Indonesian police believe ISIS sympathisers will join a massive street march tomorrow against Jakarta Governor Basuki Tjahaja Purnama for alleged blasphemy.
National police chief Tito Karnavian said he suspects local supporters of the Islamic State in Iraq and Syria (ISIS) will come from domestic militant groups such as Jemaah Ansharut Tauhid and Jemaah Ansharut Daulah.
"But the question is whether they are going to commit any violence," said General Tito, who was speaking to reporters on the sidelines of the World Peace Forum yesterday.
The two groups are offshoots of the old Jemaah Islamiah terror network, and linked to radical ideologue Aman Abdurrahman, whose followers mounted the Jan 14 terror attack in Jakarta.
Gen Tito said that, to his knowledge, the local ISIS supporters do not have plans to commit any violence, and that he expects them to join the rally peacefully. However, the police already have them under surveillance and will arrest them if they pose a threat prior to or during the rally, he added.
The protest by Muslim hardliners is the second in as many months against the governor, who is running for re-election.
There are rumours that the rally in the capital is being bankrolled by political opponents of Mr Basuki, or Ahok, as he prefers to be called.
Professor Ikrar Nusa Bhakti, a veteran political observer from the Indonesian Institute of Sciences, was quoted in a Tempo news report yesterday as demanding that former president Susilo Bambang Yudhoyono clarify reports that he is "the source of the funds".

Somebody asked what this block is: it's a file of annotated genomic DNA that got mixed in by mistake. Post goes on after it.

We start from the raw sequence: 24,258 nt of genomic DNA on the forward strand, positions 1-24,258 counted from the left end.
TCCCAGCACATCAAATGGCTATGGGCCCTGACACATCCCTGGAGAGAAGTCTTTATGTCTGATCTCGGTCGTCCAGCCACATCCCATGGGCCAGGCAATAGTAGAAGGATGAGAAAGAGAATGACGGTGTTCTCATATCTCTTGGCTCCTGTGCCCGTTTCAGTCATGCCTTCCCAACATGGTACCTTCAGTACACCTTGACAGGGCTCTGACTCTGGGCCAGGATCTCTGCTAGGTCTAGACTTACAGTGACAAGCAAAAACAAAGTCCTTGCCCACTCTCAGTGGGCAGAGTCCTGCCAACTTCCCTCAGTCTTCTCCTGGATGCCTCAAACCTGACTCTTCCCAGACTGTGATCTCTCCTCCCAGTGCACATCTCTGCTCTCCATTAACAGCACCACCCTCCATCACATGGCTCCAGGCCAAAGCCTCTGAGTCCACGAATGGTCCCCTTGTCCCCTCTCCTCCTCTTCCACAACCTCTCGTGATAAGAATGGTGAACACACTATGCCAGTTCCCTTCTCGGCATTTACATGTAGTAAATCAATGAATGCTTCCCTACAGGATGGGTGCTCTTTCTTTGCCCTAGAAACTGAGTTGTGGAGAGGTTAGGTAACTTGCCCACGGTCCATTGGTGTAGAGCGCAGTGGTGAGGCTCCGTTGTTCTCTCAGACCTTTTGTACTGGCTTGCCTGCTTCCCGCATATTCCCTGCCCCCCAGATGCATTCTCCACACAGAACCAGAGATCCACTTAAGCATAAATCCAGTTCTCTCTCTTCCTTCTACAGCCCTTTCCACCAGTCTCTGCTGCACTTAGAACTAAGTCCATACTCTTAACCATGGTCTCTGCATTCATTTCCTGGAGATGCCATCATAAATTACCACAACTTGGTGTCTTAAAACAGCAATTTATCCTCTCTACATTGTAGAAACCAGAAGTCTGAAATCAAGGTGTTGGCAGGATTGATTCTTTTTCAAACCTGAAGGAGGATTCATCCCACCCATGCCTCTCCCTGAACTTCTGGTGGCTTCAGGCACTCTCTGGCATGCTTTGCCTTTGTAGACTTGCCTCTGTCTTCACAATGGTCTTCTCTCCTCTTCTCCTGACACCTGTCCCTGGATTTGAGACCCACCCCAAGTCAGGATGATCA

Dr Yudhoyono's son, Mr Agus Harimurti Yudhoyono, is one of two candidates that Ahok is pitted against for the gubernatorial elections.
Yesterday, Dr Yudhoyono held a press conference to strike down similar allegations on social media, saying the government had received "false intelligence".
"First, it is slander and, second, it is an insult to the people because they are not paid (protesters)," he said. "This is wrong, intelligence must be accurate and must not be about pointing fingers at anyone."
Tomorrow's rally, spearheaded by the Islamic Defenders Front, was triggered by Ahok's criticism of opponents who had cited a Quran verse to attack him.
Various reports indicated that up to 200,000 people, including many from outside Jakarta, are expected to attend the protest in the city.
Jakarta has been on high alert with about 20,000 police officers and at least 500 soldiers deployed in the city to prevent any outbreak of violence. Another 400 men will be deployed at the Soekarno-Hatta International Airport.
President Joko Widodo has warned protesters to refrain from violence and has also called on religious leaders and scholars in the country to unite against violence.
He has also engaged his former presidential rival, Mr Prabowo Subianto, to appeal for a peaceful protest against Ahok, who is ethnic Chinese and Christian.
Observers have warned that issues of race and religion could turn Ahok's re-election into a test of religious tolerance in Indonesia.
However, experts such as Professor Din Syamsuddin said the protest against Ahok is motivated not only by race and religion, but also by political and business interests.
"Sometimes these interests combine," said the former chairman of Muhammadiyah, Indonesia's second-largest Muslim group.
"So we can't just say there's a religious motive, it could be non- religious too but religion is being used as a means of justification," he added.